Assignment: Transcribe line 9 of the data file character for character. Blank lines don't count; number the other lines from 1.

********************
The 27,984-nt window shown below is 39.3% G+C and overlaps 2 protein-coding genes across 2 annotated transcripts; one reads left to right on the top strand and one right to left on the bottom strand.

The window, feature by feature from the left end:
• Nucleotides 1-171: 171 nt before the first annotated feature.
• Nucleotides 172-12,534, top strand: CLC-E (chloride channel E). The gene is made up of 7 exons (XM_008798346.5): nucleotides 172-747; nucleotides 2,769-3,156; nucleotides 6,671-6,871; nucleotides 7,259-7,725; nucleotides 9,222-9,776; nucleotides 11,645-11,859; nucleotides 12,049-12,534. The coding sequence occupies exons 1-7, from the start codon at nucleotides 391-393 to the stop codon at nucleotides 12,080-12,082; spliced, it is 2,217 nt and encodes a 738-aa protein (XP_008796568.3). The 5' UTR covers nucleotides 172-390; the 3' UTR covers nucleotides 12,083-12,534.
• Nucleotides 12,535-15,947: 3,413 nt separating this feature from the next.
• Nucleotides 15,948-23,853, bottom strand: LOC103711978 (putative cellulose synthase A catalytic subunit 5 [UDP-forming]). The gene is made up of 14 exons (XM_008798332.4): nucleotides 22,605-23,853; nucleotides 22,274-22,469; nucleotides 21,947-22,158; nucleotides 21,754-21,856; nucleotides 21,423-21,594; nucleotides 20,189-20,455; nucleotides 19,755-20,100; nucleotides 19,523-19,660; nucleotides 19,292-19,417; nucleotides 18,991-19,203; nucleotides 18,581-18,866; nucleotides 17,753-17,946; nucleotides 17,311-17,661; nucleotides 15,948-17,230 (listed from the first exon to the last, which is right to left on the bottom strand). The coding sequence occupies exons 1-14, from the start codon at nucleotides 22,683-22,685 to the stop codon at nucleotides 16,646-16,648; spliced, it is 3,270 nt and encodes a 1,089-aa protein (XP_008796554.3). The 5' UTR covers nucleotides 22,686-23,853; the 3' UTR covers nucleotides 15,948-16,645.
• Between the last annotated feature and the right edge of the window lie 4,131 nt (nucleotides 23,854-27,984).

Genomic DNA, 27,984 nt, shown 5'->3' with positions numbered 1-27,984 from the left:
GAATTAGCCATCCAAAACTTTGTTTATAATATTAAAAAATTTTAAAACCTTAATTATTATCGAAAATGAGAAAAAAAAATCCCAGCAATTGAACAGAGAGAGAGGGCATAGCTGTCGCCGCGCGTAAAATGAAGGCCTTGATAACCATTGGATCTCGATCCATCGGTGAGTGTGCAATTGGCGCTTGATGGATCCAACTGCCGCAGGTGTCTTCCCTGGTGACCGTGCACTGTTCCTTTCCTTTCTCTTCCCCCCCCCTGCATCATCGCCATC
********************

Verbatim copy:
GAATTAGCCATCCAAAACTTTGTTTATAATATTAAAAAATTTTAAAACCTTAATTATTATCGAAAATGAGAAAAAAAAATCCCAGCAATTGAACAGAGAGAGAGGGCATAGCTGTCGCCGCGCGTAAAATGAAGGCCTTGATAACCATTGGATCTCGATCCATCGGTGAGTGTGCAATTGGCGCTTGATGGATCCAACTGCCGCAGGTGTCTTCCCTGGTGACCGTGCACTGTTCCTTTCCTTTCTCTTCCCCCCCCCTGCATCATCGCCATC